How a Vitamin Transporter Can Be Used As a Cancer Therapeutic
Last Week in Medicine
Before I explain these two hard studies, there are a few things we need to learn. The first is signaling molecules called CDNs. CDNs are potent inducers of the innate immune response. They show their functions by activating the genes named STING (Stimulator of InterferoN Genes). Because these genes are inside the cell, CDNs must cross the cell membrane and to perform this crossing, they use the SLC19A1 transporter. Finally, the transporter named SLC19A1 has another function, regulating intracellular concentrations of folates (Vitamin B9). Using this function of SLC19A1, Methotrexate, a chemotherapy agent, acts as an antifolate molecule and suppresses the immune response.
We can see that the SLC19A1 has many significant functions. However, we do not know how SLC19A1 recognizes these molecules and allows them to pass through the cell membrane. Two new studies published in the journal Nature shed light on this issue.
First of all, Zhang and Wright et al. present how methotrexate (MTX) binds to SLC19A1. Using cryo-electron microscopy, they show that MTX bind to central part of SLC19A1. This is important because CDNs also use the same transporter but binds to another site near the cytoplasmic side of the membrane.
SLC19A1 is not just specific to these molecules. It is a transporter that also functions for many anions, organic and inorganic molecules. Therefore, to design better anticancer drugs, it is valuable to learn spesific binding sites of it.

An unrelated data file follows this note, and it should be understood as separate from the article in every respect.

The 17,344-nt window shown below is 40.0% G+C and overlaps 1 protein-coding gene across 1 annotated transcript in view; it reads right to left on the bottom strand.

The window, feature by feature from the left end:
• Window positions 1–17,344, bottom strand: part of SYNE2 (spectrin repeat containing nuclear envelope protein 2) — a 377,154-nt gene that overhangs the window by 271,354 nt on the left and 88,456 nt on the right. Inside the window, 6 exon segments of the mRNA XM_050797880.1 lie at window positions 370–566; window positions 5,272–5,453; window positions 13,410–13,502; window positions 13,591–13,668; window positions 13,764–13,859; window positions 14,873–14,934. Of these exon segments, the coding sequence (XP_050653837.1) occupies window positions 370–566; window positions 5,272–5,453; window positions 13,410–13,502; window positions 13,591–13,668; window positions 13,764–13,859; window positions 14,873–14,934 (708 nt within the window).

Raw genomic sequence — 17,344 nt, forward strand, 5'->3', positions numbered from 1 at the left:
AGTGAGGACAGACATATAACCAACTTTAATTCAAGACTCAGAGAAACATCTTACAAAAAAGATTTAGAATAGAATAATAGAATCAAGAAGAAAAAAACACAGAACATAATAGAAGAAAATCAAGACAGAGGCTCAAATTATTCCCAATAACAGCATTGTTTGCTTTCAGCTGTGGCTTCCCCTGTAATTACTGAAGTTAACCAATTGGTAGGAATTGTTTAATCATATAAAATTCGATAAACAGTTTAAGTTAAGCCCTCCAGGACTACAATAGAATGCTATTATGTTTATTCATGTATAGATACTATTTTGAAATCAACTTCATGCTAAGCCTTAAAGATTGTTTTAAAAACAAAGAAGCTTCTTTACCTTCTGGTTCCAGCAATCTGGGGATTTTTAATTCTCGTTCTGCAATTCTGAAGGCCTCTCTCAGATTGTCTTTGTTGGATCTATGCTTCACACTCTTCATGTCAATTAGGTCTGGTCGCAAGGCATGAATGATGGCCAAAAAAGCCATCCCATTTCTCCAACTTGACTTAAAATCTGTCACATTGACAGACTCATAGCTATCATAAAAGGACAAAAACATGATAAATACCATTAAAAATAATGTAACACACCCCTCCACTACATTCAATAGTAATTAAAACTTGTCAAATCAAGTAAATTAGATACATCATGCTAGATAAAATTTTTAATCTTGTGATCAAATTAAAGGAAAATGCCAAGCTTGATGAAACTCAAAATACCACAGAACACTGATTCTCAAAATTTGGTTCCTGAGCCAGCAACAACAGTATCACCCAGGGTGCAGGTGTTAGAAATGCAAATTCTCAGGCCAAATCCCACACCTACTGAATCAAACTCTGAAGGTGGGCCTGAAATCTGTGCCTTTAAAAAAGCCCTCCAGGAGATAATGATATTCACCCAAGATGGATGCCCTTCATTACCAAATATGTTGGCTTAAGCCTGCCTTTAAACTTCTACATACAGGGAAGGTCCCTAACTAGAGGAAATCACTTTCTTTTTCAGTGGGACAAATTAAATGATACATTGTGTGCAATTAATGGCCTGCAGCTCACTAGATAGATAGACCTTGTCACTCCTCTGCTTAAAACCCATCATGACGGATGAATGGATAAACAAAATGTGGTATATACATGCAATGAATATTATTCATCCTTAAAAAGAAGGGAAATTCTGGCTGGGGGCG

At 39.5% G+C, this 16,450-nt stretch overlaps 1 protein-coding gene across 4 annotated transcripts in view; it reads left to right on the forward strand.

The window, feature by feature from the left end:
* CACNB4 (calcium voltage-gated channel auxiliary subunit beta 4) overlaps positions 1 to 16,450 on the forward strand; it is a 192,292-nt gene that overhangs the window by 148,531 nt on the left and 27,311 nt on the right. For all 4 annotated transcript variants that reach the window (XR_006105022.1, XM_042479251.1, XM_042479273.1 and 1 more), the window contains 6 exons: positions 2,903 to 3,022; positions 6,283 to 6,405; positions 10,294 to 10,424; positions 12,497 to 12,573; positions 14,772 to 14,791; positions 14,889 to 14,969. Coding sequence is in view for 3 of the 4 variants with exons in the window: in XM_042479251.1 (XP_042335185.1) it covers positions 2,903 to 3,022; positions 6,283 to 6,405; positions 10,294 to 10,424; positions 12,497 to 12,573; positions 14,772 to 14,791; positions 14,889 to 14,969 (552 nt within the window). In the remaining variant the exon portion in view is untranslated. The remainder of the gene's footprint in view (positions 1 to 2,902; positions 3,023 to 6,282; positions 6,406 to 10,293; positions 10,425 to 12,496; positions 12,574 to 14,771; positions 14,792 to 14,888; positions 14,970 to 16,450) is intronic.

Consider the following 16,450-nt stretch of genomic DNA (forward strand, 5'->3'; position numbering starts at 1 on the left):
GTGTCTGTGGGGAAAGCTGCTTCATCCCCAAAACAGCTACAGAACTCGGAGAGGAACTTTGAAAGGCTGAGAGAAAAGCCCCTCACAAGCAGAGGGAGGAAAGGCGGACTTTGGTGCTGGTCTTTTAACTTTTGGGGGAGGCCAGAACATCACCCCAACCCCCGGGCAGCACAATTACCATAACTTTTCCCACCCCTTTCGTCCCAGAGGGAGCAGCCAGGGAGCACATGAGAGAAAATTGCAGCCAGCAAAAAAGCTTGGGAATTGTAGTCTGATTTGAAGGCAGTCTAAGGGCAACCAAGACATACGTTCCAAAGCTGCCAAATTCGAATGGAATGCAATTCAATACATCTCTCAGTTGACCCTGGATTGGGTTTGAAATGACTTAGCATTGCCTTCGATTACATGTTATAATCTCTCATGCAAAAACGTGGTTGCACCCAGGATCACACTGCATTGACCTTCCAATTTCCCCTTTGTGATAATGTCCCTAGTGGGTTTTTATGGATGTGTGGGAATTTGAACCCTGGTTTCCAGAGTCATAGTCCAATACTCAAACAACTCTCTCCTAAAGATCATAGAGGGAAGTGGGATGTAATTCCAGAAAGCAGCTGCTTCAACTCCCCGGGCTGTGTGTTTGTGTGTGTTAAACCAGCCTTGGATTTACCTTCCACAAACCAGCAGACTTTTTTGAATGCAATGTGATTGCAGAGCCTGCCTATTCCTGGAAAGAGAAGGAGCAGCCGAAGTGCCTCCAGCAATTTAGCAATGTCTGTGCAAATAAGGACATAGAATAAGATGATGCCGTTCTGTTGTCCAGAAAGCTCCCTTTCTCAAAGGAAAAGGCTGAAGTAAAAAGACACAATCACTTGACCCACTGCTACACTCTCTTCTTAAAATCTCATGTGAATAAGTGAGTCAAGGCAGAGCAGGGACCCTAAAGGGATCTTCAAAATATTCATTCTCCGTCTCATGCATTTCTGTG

I said that CDNs are potent inducers of immune response. And they do this by activating STING. In this way, a signal cascade occurs further anticancer response develops. Using this mechanism, anticancer drugs called STING agonists have been developed. However, it was observed that these drugs showed only modest therapeutic activity. Zhang and Wright et al. reveals how CDNs and folate are recognized by SLC19A1. Acknowleding these discoveries, more effective STING agonists can be developed.
Zhang and Wright et al. identify how a vitamin transporter interacts with antifolate agents used in cancer therapy, how signal molecules that activate the immune system are transported across the cell membrane, by showing specific binding sites. Thanks to their work, they are paving the way for a new generation of cancer therapeutics targeting the SLC carrier family.